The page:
Pinned files are locked at the top of the list and never move. Pin current or commonly used files.

Pinning files

8. Renaming an Excel spreadsheet

To rename an Excel spreadsheet:

1.  Open File Explorer.

File Explorer has a yellow folder icon and used to be called Windows Explorer.

Also, it should not be confused with Internet Explorer, an internet browser that has also been renamed to Edge.

Renaming a workbook

2.  Navigate your folders and locate your file.

3.  Right-click on the file name then click Rename on the context menu (or click twice slowly on the file name).

4.  Type a new name and press Enter.

You can also use this technique when using File → Open or File → Save.

9. Deleting an Excel workbook

To delete a workbook, you no longer need:

1.  Open File Explorer.

2.  Navigate your folders and locate your file.

3.  Right-click on the file name then click Delete on the context menu, or…

Click the file name once to select it, then press Delete on the keyboard.

10. Finding a lost file

If you cannot remember what you called the file or where you saved it, you can search for it.

1.  Single-left-click the FILE tab then single-left-click OPEN.

2.  In the top-right of the dialog is a search box. Single-left-click inside the search box.

3.  Type the whole file name or part of the file name then press ENTER. The app will search for your file and display a list of matching results.

4.  If you see your file listed, double-left-click it to open it.

11. Switching to another spreadsheet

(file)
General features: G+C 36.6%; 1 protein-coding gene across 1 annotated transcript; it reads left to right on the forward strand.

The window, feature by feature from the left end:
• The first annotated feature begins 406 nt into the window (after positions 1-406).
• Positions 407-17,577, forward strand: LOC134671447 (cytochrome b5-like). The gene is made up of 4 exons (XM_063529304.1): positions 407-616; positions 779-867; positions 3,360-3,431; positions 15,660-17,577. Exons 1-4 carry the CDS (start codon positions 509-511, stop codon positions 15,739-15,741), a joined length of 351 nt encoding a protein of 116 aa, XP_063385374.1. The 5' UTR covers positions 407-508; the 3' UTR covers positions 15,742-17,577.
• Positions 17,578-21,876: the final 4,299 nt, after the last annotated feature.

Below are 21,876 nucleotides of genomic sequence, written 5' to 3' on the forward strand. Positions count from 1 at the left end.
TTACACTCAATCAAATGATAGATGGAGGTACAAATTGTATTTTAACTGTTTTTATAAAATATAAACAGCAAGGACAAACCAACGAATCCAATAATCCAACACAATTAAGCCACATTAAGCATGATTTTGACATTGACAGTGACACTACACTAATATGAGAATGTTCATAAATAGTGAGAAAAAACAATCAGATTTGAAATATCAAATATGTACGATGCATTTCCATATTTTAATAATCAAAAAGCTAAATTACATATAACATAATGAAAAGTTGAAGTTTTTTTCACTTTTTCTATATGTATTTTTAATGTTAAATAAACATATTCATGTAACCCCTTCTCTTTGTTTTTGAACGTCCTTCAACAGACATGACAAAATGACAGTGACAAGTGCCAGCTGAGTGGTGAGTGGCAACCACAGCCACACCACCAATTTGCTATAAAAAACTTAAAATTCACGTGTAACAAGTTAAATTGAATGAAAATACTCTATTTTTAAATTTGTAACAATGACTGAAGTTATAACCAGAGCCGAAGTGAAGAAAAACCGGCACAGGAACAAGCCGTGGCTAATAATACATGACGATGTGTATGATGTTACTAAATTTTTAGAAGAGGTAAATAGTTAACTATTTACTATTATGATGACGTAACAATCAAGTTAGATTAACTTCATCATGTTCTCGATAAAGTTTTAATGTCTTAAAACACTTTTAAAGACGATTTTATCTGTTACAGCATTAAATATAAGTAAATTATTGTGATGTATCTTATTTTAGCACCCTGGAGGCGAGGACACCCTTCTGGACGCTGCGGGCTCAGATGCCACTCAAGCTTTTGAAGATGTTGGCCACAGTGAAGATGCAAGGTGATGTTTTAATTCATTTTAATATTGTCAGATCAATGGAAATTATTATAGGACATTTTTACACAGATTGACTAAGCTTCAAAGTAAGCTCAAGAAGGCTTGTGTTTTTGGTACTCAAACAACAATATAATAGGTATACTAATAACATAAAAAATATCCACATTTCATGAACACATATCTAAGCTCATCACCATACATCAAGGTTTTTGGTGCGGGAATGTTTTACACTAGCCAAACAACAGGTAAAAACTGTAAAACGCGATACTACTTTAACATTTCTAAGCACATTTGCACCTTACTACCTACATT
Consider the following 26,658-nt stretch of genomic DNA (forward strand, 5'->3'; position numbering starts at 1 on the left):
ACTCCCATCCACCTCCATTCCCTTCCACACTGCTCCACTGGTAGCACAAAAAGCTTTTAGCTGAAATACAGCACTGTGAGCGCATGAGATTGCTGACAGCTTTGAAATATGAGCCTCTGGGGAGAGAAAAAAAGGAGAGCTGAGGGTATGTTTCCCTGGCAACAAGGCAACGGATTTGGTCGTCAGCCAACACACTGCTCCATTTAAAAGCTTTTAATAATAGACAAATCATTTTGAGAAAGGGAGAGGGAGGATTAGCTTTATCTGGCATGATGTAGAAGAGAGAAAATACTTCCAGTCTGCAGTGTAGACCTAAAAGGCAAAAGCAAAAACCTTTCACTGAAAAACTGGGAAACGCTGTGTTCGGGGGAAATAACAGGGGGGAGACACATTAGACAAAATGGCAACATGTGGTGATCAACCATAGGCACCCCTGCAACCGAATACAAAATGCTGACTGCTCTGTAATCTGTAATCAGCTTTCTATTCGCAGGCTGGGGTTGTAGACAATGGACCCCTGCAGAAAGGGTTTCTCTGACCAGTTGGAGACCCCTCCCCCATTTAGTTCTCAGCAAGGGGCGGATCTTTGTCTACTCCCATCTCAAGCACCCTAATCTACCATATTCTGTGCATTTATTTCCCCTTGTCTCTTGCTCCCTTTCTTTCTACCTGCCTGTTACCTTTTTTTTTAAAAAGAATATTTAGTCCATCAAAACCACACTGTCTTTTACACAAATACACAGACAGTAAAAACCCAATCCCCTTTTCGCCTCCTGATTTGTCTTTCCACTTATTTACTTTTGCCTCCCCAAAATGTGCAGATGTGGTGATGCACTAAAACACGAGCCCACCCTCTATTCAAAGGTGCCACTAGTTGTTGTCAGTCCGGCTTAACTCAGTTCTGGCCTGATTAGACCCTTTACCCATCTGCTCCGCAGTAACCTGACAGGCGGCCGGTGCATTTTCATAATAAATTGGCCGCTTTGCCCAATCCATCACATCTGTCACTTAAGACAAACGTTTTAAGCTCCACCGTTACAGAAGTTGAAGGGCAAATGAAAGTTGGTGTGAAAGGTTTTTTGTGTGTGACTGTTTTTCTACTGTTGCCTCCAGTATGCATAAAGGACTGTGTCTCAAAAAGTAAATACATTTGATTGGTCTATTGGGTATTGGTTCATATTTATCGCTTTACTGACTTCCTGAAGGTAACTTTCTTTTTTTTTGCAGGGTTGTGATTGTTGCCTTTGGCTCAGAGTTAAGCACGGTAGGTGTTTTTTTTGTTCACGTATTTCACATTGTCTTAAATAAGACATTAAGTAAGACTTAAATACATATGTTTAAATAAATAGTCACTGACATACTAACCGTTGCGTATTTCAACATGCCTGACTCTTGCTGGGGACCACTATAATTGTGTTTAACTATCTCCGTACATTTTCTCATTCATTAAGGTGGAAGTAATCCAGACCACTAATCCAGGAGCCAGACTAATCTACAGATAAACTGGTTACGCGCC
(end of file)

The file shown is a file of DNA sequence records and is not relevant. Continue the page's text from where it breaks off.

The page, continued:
Often you need to work on two or more workbooks at the same time. In the Windows task bar (at the very bottom of the screen), the Excel icon will show an overlap like the workbooks are stacked. This indicates that multiple workbooks are currently open.

To switch to a different workbook:

1.  Hover over the stacked Excel icon on the task bar to display thumbnails for each open workbook.

2.  Click the thumbnail of the workbook you want to switch to.

Switching from one open workbook to another

When you switch to a different workbook, all the other open workbooks remain open in the background. You haven’t lost them. You don’t need to save them first. You can switch workbooks any time.

12. Key Takeaways

  • Press Ctrl O to open an existing workbook.
  • Press Ctrl N to create a new workbook.
  • Press Ctrl S to save a workbook.
  • Press Ctrl W to close a workbook.
  • To rename a file, locate the file using Windows Explorer, then right-click and choose Rename. Type the new name and press Enter.
  • To switch from one open workbook to another, hover over the stacked Excel icon on the task bar then select the thumbnail from the gallery of open workbooks that you wish to switch to.

I hope you found plenty of value in this post. I'd love to hear your biggest takeaway in the comments below together with any questions you may have.

Have a fantastic day.

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About Jason Morrell

About the author

Jason Morrell

Jason Morrell is a professional trainer, consultant and course creator who lives on the glorious Gold Coast in Queensland, Australia.

He helps people of all levels unleash and leverage the power contained within Microsoft Office by delivering training, troubleshooting services and taking on client projects. He loves to simplify tricky concepts and provide helpful, proven, actionable advice that can be implemented for quick results.

Purely for amusement he sometimes talks about himself in the third person.